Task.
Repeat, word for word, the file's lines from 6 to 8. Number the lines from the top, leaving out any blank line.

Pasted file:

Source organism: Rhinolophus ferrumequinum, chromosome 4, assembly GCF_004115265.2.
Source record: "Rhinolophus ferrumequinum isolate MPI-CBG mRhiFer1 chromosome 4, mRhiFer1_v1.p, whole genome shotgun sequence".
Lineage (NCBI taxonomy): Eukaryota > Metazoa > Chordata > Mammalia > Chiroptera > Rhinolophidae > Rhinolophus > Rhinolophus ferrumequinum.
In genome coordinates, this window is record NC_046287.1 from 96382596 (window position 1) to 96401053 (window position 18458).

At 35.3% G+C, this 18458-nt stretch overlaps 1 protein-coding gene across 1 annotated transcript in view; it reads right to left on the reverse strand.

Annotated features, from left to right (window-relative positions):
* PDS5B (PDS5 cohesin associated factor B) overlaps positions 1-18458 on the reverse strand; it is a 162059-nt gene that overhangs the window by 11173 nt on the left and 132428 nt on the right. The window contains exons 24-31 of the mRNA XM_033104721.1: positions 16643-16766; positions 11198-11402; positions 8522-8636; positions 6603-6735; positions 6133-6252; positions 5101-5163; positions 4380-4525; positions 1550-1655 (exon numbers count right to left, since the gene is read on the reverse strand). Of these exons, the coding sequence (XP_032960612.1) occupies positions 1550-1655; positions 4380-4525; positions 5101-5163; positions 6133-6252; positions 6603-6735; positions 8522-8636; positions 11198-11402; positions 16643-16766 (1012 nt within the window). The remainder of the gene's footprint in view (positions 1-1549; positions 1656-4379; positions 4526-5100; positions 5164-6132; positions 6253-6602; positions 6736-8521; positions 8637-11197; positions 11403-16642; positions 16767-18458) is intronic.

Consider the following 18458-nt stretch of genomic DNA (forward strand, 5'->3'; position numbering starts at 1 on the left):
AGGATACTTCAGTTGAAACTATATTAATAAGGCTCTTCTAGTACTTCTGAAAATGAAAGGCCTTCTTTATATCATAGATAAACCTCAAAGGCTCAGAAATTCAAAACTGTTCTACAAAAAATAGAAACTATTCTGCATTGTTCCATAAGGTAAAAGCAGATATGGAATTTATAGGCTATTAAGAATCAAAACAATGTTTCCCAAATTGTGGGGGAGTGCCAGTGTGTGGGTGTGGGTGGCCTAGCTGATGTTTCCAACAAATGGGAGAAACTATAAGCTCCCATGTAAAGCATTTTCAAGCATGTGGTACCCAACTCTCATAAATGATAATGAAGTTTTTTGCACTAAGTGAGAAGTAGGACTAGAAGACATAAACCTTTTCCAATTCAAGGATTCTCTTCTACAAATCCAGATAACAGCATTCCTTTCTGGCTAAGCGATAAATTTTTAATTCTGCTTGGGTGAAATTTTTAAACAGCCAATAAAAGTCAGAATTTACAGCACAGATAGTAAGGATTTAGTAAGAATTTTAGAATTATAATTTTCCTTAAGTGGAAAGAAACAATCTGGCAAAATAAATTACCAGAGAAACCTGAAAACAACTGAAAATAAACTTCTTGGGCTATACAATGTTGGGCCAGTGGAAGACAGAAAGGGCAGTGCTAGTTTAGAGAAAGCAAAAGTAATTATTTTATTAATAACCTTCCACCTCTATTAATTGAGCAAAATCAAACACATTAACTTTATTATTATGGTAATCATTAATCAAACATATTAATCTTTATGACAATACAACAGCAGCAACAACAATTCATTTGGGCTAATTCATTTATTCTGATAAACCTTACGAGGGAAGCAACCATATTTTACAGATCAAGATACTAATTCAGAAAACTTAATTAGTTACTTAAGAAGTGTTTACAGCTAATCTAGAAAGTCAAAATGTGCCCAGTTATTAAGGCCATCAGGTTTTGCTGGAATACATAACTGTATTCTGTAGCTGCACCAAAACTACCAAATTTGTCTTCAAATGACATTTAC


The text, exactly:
Annotated features, from left to right (window-relative positions):
* PDS5B (PDS5 cohesin associated factor B) overlaps positions 1-18458 on the reverse strand; it is a 162059-nt gene that overhangs the window by 11173 nt on the left and 132428 nt on the right. The window contains exons 24-31 of the mRNA XM_033104721.1: positions 16643-16766; positions 11198-11402; positions 8522-8636; positions 6603-6735; positions 6133-6252; positions 5101-5163; positions 4380-4525; positions 1550-1655 (exon numbers count right to left, since the gene is read on the reverse strand). Of these exons, the coding sequence (XP_032960612.1) occupies positions 1550-1655; positions 4380-4525; positions 5101-5163; positions 6133-6252; positions 6603-6735; positions 8522-8636; positions 11198-11402; positions 16643-16766 (1012 nt within the window). The remainder of the gene's footprint in view (positions 1-1549; positions 1656-4379; positions 4526-5100; positions 5164-6132; positions 6253-6602; positions 6736-8521; positions 8637-11197; positions 11403-16642; positions 16767-18458) is intronic.

Consider the following 18458-nt stretch of genomic DNA (forward strand, 5'->3'; position numbering starts at 1 on the left):